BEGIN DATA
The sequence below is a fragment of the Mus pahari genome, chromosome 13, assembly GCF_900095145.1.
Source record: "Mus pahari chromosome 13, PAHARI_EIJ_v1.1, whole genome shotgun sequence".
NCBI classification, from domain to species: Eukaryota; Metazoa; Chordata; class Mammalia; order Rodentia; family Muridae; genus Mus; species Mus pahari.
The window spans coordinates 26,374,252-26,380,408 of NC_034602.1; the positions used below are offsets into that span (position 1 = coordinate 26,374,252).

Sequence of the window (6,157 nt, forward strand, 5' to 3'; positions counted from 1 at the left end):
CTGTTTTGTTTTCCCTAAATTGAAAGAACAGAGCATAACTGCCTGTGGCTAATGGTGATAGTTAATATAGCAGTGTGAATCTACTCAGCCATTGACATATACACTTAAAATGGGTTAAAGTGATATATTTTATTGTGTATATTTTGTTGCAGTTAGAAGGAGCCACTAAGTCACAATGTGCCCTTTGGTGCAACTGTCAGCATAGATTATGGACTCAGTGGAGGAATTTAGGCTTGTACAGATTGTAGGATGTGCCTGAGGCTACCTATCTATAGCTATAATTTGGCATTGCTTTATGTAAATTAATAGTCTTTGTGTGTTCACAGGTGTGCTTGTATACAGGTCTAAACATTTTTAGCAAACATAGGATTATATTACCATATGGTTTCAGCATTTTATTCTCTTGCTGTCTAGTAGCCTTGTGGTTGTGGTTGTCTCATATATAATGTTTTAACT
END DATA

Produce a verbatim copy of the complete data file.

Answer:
The sequence below is a fragment of the Mus pahari genome, chromosome 13, assembly GCF_900095145.1.
Source record: "Mus pahari chromosome 13, PAHARI_EIJ_v1.1, whole genome shotgun sequence".
NCBI classification, from domain to species: Eukaryota; Metazoa; Chordata; class Mammalia; order Rodentia; family Muridae; genus Mus; species Mus pahari.
The window spans coordinates 26,374,252-26,380,408 of NC_034602.1; the positions used below are offsets into that span (position 1 = coordinate 26,374,252).

Sequence of the window (6,157 nt, forward strand, 5' to 3'; positions counted from 1 at the left end):
CTGTTTTGTTTTCCCTAAATTGAAAGAACAGAGCATAACTGCCTGTGGCTAATGGTGATAGTTAATATAGCAGTGTGAATCTACTCAGCCATTGACATATACACTTAAAATGGGTTAAAGTGATATATTTTATTGTGTATATTTTGTTGCAGTTAGAAGGAGCCACTAAGTCACAATGTGCCCTTTGGTGCAACTGTCAGCATAGATTATGGACTCAGTGGAGGAATTTAGGCTTGTACAGATTGTAGGATGTGCCTGAGGCTACCTATCTATAGCTATAATTTGGCATTGCTTTATGTAAATTAATAGTCTTTGTGTGTTCACAGGTGTGCTTGTATACAGGTCTAAACATTTTTAGCAAACATAGGATTATATTACCATATGGTTTCAGCATTTTATTCTCTTGCTGTCTAGTAGCCTTGTGGTTGTGGTTGTCTCATATATAATGTTTTAACT